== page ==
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Thread: What's Your Favorite Kitchen Counter Top?

  1. #1

    What's Your Favorite Kitchen Counter Top?

    I put a new soapstone counter top in last year and it's held up pretty well. It does scratch pretty easily but they disappear with a little mineral oil and deep ones can be sanded out. It's heat resistant and, I think, very attractive with subtle streaks of gray. I was wondering what your favorite counter tops are.

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  2. #2
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    matte stone (soapstone, slate, marble), copper/stainless and butcherblock for me. I have a butcherblock island and prep table, seamless stainless sink/countertop area, a hammered tin countertop, and an old enamel top hoosier that I'm going to put a marble slab on instead.

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    WildBoar's Avatar
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    I like our granite and marble a heck of a lot more than the linoleum that was in the kitchen the first 12 years I lived in the house. Only casualty in the 2-1/2 years was one glass. It looks nice, we can set hot pots and baking sheets on it, and it makes an incredible cutting board!


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    Senior Member Dardeau's Avatar
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    Mine is sealed cypress, which is not forgiving to hot pans, and sucks to do dough work on, but looks really sexy. I also have a enamel top table that is great for dough in my kitchen, so I don't mind.

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    I have granite and like it a lot, but I'd get quartz the next time.
    “I hear and I forget. I see and I remember. I do and I understand.”

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    Senior Member bkultra's Avatar
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    Soapstone and quarts. I find most granite to busy for my taste and marble is to much work to take care of IMO. I would personally choose quarts for its combination of good looks and easy maintenance.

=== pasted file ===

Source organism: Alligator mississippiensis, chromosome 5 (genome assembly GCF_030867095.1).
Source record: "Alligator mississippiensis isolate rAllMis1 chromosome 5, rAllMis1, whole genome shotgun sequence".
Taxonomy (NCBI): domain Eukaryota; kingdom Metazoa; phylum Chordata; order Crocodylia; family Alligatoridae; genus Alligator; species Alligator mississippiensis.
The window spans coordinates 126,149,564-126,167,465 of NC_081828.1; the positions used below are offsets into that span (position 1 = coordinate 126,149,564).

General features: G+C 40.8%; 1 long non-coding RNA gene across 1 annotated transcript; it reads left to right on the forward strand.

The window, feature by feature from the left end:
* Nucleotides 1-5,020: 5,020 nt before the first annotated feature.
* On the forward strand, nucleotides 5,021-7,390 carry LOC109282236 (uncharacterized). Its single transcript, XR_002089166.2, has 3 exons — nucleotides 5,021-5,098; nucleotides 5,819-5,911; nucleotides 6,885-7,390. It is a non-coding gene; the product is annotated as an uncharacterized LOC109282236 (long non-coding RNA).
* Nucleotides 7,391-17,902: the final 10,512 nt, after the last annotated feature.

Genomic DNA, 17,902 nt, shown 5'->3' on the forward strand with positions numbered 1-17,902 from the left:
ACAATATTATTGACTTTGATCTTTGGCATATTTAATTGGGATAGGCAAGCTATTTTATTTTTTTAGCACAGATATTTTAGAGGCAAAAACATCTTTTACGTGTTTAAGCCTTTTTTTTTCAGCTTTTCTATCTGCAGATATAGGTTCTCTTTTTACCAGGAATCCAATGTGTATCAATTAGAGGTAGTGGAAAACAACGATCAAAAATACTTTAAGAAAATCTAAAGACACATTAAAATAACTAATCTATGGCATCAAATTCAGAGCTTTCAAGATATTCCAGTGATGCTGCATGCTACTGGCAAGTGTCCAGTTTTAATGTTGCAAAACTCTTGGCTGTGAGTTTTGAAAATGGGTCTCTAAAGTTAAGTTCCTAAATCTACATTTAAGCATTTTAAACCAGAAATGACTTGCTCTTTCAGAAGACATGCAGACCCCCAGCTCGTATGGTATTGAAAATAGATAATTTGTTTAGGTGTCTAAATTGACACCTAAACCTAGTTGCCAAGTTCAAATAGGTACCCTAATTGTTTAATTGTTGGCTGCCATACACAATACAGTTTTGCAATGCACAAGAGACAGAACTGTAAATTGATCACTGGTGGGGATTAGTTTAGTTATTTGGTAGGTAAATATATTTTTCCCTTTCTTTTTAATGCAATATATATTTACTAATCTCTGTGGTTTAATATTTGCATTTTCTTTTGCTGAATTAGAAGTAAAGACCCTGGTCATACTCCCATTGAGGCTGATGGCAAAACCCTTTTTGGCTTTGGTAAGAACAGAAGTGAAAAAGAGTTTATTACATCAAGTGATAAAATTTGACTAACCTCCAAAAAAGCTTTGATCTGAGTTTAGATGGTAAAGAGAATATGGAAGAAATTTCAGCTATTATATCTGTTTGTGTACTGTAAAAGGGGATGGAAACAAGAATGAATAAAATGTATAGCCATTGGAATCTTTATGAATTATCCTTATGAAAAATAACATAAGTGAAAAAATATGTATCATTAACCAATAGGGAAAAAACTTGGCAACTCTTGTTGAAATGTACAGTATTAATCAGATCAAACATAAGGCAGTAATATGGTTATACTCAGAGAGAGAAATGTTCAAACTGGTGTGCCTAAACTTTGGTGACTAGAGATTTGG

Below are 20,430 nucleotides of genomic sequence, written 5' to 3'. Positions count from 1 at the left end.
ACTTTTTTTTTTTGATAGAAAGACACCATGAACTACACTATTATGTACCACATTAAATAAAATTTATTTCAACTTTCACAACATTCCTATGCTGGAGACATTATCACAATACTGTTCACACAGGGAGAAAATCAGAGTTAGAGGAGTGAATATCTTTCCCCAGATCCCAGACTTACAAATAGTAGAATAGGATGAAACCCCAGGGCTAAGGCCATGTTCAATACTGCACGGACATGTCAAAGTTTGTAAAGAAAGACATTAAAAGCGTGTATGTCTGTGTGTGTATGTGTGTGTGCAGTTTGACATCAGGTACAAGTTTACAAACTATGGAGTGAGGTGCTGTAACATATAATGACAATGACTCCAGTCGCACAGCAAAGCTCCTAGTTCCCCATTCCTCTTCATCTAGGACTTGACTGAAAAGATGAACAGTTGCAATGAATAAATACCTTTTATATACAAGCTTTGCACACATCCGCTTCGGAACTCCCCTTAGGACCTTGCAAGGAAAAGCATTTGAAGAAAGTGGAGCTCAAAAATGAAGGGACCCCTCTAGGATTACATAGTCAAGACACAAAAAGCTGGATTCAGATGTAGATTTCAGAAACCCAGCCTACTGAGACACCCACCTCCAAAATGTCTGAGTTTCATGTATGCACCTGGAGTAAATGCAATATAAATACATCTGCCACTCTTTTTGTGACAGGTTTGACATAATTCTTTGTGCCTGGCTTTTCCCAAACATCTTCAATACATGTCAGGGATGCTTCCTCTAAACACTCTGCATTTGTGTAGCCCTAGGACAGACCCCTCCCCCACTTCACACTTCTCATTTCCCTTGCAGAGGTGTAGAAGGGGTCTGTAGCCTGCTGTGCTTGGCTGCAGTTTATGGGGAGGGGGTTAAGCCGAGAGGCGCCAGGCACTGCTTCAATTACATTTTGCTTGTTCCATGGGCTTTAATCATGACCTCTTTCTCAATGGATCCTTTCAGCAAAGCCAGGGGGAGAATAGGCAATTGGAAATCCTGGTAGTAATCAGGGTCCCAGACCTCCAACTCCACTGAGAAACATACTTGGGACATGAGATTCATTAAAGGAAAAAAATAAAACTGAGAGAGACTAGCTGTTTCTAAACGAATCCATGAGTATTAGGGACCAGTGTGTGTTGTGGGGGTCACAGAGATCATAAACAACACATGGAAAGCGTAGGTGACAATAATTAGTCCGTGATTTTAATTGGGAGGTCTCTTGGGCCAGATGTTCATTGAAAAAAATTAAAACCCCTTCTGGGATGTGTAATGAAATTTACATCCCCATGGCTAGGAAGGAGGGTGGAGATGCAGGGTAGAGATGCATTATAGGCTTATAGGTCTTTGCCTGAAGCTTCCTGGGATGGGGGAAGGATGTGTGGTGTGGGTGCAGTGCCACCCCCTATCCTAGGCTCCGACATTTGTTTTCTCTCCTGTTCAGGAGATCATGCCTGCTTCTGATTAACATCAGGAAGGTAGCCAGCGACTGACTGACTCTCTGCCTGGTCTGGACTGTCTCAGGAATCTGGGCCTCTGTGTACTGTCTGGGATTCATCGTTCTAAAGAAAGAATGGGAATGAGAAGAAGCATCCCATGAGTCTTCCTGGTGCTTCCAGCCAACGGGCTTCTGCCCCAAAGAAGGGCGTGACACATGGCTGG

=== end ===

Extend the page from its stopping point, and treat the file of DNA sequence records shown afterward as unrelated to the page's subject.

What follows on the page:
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    I've been kind of curious about soapstone. I have seen a few HGTV shows where they used it and I think This Old House also put it in one of their projects. Is it much trouble to maintain?

    We put granite in our kitchen a few years ago. I don't see what the big deal is. We used it because we thought we wouldn't be living in the house all that long and did it for resale purposes.

    I've seen some new quartz countertops that had veins running through it like granite and marble.

  8. #8
    Quote Originally Posted by 99Limited View Post
    I've been kind of curious about soapstone. I have seen a few HGTV shows where they used it and I think This Old House also put it in one of their projects. Is it much trouble to maintain?

    We put granite in our kitchen a few years ago. I don't see what the big deal is. We used it because we thought we wouldn't be living in the house all that long and did it for resale purposes.

    I've seen some new quartz countertops that had veins running through it like granite and marble.
    At first soapstone requires a number of coating of mineral oil to seal it and get the color to stay dark. Otherwise it lightens up and has a chalky look to it. Recommendations are that the mineral oil be applied once a week for the first month then on a reduced basis over the following months. I did this and it works to a point, although I still need to apply it once every five or six months. The good thing about doing that is that the mineral oil makes all the tiny scratches that accumulate disappear. Yes, it does scratch rather easily, but that becomes part of its overall look and you start not to notice. It's odd that for such a heavy material that it's surface is as soft as it is. Would I buy it again? Not sure. I do like the way it looks and we got a great deal on it because it was a "remnant".
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  9. #9
    Senior Member Mrmnms's Avatar
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    Not the prettiest over time perhaps, but suits me. I have long runs of 2 inch Vermont Maple I got from JK Adams about 20 years ago. Granite by the sink.

  10. #10
    Granite is my personal favorite from what I have had. Some soapstones contain asbestos, in addition to what has also been mentioned. What about stainless steel. Apart from the sterile / industrial look seems like it would be the most sanitary? When Quartz is mentioned is that a manufactured product like used in bathrooms? If so never liked the look, but not sure what is out there currently. What about polished cement, like is used in floors? It is cheap, can be colored and polished?

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